In the realm of minor trauma, such as a broken bone, or critical care, such as appendicitis, the free market provides a large number of options not available in the stateist society. Currently EMT’s and paramedics are the first responders in a medical emergency, however the procedures they may perform are limited by law. In the free market the EMT or other first responder would have no such restrictions. They could set bones, perform a relatively simple and common surgery such as appendectomy and administer needed medication with a greater degree of freedom than is currently available. Let us suppose Joe is out one day in his yard and steps on his sons roller skate. He loses his balance, falls, and breaks his leg. In the free market he, or more likely his wife, calls the mutual aid society’s first responder line and reports that Joe has fallen and probably has a broken leg. They dispatch a paramedic who comes out, sets the leg, provides a pain killer and immobilizes the broken bone. In the event of a more severe injury the paramedic will take Joe to the hospital for further evaluation, otherwise he will advise Joe to follow up with his regular medical provider as soon as possible. The mutual aid society has a vested interest in Joe getting prompt, competent care as they will have to pay out for long term care if something is botched. Jose would live in similar circumstances. The stateist society faces all the problems brought on by a bureaucracy including poor service and slow care. Jose also takes the additional risk that he will be identified as an illegal alien and deported. In addition Joe is forced to pay for the whole process through taxes, which are ultimately collected at gunpoint.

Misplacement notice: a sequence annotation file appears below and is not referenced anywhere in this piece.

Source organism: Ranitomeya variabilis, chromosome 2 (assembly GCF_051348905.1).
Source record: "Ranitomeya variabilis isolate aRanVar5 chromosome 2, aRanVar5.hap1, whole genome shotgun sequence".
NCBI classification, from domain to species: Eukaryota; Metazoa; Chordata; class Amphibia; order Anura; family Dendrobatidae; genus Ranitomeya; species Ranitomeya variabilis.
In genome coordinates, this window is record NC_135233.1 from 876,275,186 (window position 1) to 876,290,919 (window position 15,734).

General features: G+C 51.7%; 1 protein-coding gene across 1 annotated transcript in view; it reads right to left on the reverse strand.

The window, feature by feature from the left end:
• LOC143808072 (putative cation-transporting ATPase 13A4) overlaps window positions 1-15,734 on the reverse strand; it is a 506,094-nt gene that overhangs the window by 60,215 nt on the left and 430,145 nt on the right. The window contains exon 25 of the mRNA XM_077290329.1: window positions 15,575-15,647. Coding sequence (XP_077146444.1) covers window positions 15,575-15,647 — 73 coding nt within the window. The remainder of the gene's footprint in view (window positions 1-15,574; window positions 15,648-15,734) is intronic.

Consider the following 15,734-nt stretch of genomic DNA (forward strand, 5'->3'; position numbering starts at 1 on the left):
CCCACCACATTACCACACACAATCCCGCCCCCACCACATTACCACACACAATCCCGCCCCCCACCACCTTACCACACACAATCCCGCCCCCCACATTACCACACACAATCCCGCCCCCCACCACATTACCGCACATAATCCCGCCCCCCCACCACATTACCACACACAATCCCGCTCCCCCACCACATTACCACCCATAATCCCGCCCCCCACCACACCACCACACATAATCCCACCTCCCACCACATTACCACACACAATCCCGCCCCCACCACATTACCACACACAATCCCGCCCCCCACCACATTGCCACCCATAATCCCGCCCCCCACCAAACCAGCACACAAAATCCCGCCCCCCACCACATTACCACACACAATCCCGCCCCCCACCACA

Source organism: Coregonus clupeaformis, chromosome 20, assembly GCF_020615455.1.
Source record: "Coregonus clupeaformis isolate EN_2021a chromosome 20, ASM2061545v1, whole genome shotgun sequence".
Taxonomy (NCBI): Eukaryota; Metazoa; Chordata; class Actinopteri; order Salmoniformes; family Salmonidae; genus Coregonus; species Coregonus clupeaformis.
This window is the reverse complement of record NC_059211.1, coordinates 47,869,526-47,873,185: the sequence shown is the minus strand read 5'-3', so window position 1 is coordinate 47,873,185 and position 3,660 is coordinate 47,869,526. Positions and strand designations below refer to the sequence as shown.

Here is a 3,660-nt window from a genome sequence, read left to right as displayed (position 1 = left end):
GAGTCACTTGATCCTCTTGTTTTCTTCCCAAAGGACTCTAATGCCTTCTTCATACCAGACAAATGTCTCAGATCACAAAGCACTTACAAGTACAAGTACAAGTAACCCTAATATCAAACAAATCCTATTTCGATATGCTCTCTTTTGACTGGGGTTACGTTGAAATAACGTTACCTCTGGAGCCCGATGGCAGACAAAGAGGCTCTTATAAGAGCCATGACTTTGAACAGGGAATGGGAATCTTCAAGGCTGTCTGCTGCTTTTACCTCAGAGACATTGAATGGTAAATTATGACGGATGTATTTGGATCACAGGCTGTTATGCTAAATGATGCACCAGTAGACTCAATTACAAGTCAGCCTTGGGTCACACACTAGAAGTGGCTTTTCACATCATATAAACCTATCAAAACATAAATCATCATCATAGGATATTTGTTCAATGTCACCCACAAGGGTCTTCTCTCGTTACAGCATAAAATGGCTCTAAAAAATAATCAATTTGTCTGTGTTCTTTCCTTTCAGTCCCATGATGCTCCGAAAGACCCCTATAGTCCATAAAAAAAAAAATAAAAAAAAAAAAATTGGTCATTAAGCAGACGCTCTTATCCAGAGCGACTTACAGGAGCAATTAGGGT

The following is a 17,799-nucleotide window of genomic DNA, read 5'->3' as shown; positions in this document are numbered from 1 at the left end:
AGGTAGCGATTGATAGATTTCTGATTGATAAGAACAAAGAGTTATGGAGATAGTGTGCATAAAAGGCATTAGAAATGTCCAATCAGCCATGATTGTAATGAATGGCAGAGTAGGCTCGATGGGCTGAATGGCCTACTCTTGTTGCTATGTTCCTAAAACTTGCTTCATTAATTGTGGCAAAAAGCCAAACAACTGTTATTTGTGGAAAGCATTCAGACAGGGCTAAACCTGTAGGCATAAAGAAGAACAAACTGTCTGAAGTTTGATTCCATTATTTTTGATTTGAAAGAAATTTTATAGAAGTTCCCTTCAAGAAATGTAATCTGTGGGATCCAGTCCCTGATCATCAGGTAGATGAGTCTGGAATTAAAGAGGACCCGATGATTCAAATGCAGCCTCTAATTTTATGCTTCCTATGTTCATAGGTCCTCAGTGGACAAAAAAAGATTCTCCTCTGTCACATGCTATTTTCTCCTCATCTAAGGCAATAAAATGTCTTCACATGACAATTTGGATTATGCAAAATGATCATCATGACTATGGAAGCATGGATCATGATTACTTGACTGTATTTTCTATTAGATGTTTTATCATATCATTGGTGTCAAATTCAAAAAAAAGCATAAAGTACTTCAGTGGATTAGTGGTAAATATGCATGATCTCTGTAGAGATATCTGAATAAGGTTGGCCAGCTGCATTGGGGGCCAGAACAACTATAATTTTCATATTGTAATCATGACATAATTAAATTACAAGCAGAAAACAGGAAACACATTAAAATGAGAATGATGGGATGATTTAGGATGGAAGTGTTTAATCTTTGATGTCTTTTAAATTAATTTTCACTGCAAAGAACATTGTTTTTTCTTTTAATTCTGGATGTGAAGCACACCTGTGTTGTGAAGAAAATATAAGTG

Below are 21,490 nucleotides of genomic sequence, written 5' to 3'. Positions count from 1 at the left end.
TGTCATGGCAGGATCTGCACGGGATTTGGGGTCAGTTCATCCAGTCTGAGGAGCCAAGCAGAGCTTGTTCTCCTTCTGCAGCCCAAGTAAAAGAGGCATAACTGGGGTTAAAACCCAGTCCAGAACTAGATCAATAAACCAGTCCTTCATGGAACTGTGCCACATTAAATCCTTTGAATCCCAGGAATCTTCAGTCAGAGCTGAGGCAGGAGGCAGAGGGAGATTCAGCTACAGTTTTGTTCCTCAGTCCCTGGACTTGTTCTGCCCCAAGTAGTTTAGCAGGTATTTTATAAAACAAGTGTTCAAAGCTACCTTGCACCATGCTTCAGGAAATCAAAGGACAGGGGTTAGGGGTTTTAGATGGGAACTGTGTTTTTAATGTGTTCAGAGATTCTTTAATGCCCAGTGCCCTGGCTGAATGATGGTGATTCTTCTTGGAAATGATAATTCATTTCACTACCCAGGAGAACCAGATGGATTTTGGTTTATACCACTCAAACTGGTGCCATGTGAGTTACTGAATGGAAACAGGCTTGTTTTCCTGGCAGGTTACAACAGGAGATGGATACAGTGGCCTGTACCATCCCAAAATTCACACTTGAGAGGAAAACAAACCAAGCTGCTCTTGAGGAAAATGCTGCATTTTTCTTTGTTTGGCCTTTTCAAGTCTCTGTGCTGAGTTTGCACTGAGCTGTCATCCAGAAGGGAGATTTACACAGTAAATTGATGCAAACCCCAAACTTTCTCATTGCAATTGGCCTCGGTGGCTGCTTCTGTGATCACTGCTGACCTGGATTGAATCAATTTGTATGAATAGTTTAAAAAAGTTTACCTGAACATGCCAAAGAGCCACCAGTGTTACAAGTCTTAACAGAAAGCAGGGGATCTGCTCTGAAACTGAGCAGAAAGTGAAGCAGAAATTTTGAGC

At last we come to major medical issues. Life threatening diseases, chronic conditions, long term care, major trauma and all the other ways the human body can malfunction. This is the domain of the Doctor, by which I mean an individual who has attended a medical school and earned an advanced degree. For the most part Doctors will be engaged in research at pharmaceutical companies, hospitals, and universities. While there will be fewer Doctors there will also be much fewer patients seeking care from a full Doctor. Their time will be relatively affordable and their technique will usually be on the cutting edge of medical technology. Their skill set will lie in recognizing or defining unusual medical phenomenon and finding a cure for them. in general once a cure becomes widely accepted it will also be well known, so the diseases that requite a Doctor will decrease over time. There will also be a need for skilled surgeons, who will need every bit of anatomical knowledge possible to perform surgery, especially delicate surgery, quickly, efficiently, and safely. Again as the techniques become better understood and better known the skill needed to perform them will go down, and with it cost. Contrast this with the current system where costs rise constantly, a medical degree is needed to check the most minor of problems, and nobody but a Doctor can issue even a basic antibiotic, thus driving cost up even further.

As we can see the intervention of the state pushes prices higher across the board, while it’s removal lowers them rapidly. This is accomplished by allowing people to take responsibility for the substances that go in their own bodies, allowing first responders greater leeway in dealing with emergencies, and dedicating Doctors to research into new techniques rather than the rote application of well understood medicine. Ultimately it is the violence of the state that drives medical costs higher, as violence always drives all prices higher. With this price reduction a family can afford to cover basic medical for a low price, and have protection for any major issues that may arise for as little as $25 per month.

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Published in: on August 30, 2009 at 11:34 pm  Leave a Comment